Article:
Paul McKenna and Me 7: Confusion Is The Doorway To New Understanding

I returned to the NLP session in the afternoon, and continued feeling pretty much overwhelmed.  Richard was demonstrating different techniques of hypnosis in the afternoon, and I sat in my chair like a zombie.  People moved around me during the breaks and practice sessions, and I joined in – but it was as if the whole day was now no longer real.  My consciousness had completely altered.

People seemed like projections on a wall.  My body felt distant, heavy and numb.  I was on the outside of it trying to get back in.  It was a feeling I used to get when I was a child walking with parents in crowded places: a sense of dislocation from the flesh, as if somehow I was not experiencing the world with my nerves and all the clunky machinery of the body – but more like I was a ball of air and that my sensations and thoughts moved through it unconstrained, without making any reference to the body whatsoever.  I was giddy at times, at others confused.  People flitted around me like shadows, and I didn’t who they were or what they looked like, but only what emotions they caused in me.

At times I even lost sight of who I was and where I was.  Richard was demonstrating a particular hypnotic technique at one point in the afternoon, and he stood with his back to our part of the room.  I craned to see what he was demonstrating.  Without thinking I called out: “Richard, I can’t see.  This whole half of the room can’t see.”

He looked up surprised, clearly himself surfacing from a trance.

“Huh?  What?”

“This part of the room – we can’t see…”

“You want to see?” he answered straight away.  “Then come up here.”

I felt a shock suddenly as the real world seemed to rush in on me.  “Oh shit,” I said under my breath.  The last thing I wanted was more of what I’d already experienced.  I went on to the stage with a real sense of nervousness.

The World Stopped Making Sense...

As I climbed the steps, Richard reached out his hand.  I was ready for him.  As he tried to do the handshake interrupt hypnotic induction, I kept aware of what he was doing, watching him lift my hand up in front of my face.  My defences were up.

But not for long.  Richard adjusted immediately, and with a deftness of movement he brought his fist down dramatically but very gently on my forehead.  “Sleep!”  And with the gentlest and most precise placing of thumb and forefinger, closed my eyes.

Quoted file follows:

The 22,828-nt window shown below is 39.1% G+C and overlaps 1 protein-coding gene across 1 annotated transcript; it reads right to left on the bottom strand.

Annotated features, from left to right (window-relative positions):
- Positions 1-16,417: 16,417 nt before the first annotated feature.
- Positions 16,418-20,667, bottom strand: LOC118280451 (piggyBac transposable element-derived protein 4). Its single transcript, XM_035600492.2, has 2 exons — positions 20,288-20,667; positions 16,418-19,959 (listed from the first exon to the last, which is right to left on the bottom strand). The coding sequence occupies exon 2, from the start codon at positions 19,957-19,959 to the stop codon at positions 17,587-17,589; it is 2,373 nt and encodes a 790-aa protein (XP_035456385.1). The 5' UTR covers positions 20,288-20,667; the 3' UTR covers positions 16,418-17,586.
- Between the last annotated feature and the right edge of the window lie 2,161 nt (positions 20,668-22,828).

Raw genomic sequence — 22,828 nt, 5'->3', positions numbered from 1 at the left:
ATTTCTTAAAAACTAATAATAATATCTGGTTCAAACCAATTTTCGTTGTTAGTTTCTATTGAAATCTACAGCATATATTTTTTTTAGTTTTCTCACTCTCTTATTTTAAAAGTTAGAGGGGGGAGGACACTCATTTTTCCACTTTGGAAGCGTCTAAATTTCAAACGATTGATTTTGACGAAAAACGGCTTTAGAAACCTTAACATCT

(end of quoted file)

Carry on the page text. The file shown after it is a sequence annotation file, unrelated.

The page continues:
I felt myself drifting again.  I was pleased to block the world out – after all I was now standing at the front of the stage facing the audience again.  I dropped down, content with knowing that I needed to do nothing.  The world could just get on with whatever was happening in the NLP class, without my conscious input.

And so Richard demonstrated on me the hypnotic induction he was thinking of.  It was performed by moving the arms of the client in a particular series of points and withdrawals, moving first the left and then the right arm like pistons.

“You’ll see from this close, that’s for sure,” said Richard before he did it.  That was no lie, even though my eyes were shut.

Once it was done, Richard told me to make my body go stiff.  I felt myself tense a little, but that was all.  He placed his hands gently on my back and on my chest and push, testing to see how compliant I was.  He could clearly tell that there was something not quite as responsive as he wanted in me, and so he just seemed to fudge a few lines:

“When you open your eyes, you will go back to your chair and do whatever you need to do to learn as much as you can, and to bring more joy into your life.”

And then he sent me back to my chair.

The rest of the afternoon slid by in a dreamlike series of images and sounds.  At the end of the day, Richard performed a final trance on the whole group.  I can’t remember much of it, but when I came back from it,  I was a wreck.

I didn’t want to step outside the room.  I felt lost again.  An assistant approached me and took me to a side room, where there was a big leather sofa.  I lay on it and sobbed for about three quarters of an hour, completely at a loss as to what was going on in my head.  I wanted to just roll up and sleep for a hundred years, so it seemed.

But that wasn’t possible. After all, it was my birthday.  I was due to meet friends in the middle of town.

And the fact was that I had no idea how I was going to handle it.

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